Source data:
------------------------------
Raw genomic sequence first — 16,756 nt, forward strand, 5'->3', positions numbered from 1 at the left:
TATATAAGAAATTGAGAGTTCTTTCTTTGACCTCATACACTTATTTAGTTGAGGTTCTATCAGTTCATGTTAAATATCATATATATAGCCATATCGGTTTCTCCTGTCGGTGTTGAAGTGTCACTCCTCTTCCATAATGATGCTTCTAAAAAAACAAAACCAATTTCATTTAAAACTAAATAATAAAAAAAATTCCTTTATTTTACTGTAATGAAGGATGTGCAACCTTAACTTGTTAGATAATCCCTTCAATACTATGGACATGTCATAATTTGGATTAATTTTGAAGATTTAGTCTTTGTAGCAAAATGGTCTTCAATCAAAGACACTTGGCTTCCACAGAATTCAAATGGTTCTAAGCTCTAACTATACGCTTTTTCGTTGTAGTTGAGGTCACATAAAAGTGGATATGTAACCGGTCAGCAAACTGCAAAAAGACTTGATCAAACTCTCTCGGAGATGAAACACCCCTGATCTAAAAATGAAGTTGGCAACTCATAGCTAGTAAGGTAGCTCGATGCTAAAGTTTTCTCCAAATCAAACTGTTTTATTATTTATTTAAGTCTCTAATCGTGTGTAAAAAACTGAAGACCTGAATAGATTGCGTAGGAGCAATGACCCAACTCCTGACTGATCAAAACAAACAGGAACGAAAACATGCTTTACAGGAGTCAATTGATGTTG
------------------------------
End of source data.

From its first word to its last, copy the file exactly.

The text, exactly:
Raw genomic sequence first — 16,756 nt, forward strand, 5'->3', positions numbered from 1 at the left:
TATATAAGAAATTGAGAGTTCTTTCTTTGACCTCATACACTTATTTAGTTGAGGTTCTATCAGTTCATGTTAAATATCATATATATAGCCATATCGGTTTCTCCTGTCGGTGTTGAAGTGTCACTCCTCTTCCATAATGATGCTTCTAAAAAAACAAAACCAATTTCATTTAAAACTAAATAATAAAAAAAATTCCTTTATTTTACTGTAATGAAGGATGTGCAACCTTAACTTGTTAGATAATCCCTTCAATACTATGGACATGTCATAATTTGGATTAATTTTGAAGATTTAGTCTTTGTAGCAAAATGGTCTTCAATCAAAGACACTTGGCTTCCACAGAATTCAAATGGTTCTAAGCTCTAACTATACGCTTTTTCGTTGTAGTTGAGGTCACATAAAAGTGGATATGTAACCGGTCAGCAAACTGCAAAAAGACTTGATCAAACTCTCTCGGAGATGAAACACCCCTGATCTAAAAATGAAGTTGGCAACTCATAGCTAGTAAGGTAGCTCGATGCTAAAGTTTTCTCCAAATCAAACTGTTTTATTATTTATTTAAGTCTCTAATCGTGTGTAAAAAACTGAAGACCTGAATAGATTGCGTAGGAGCAATGACCCAACTCCTGACTGATCAAAACAAACAGGAACGAAAACATGCTTTACAGGAGTCAATTGATGTTG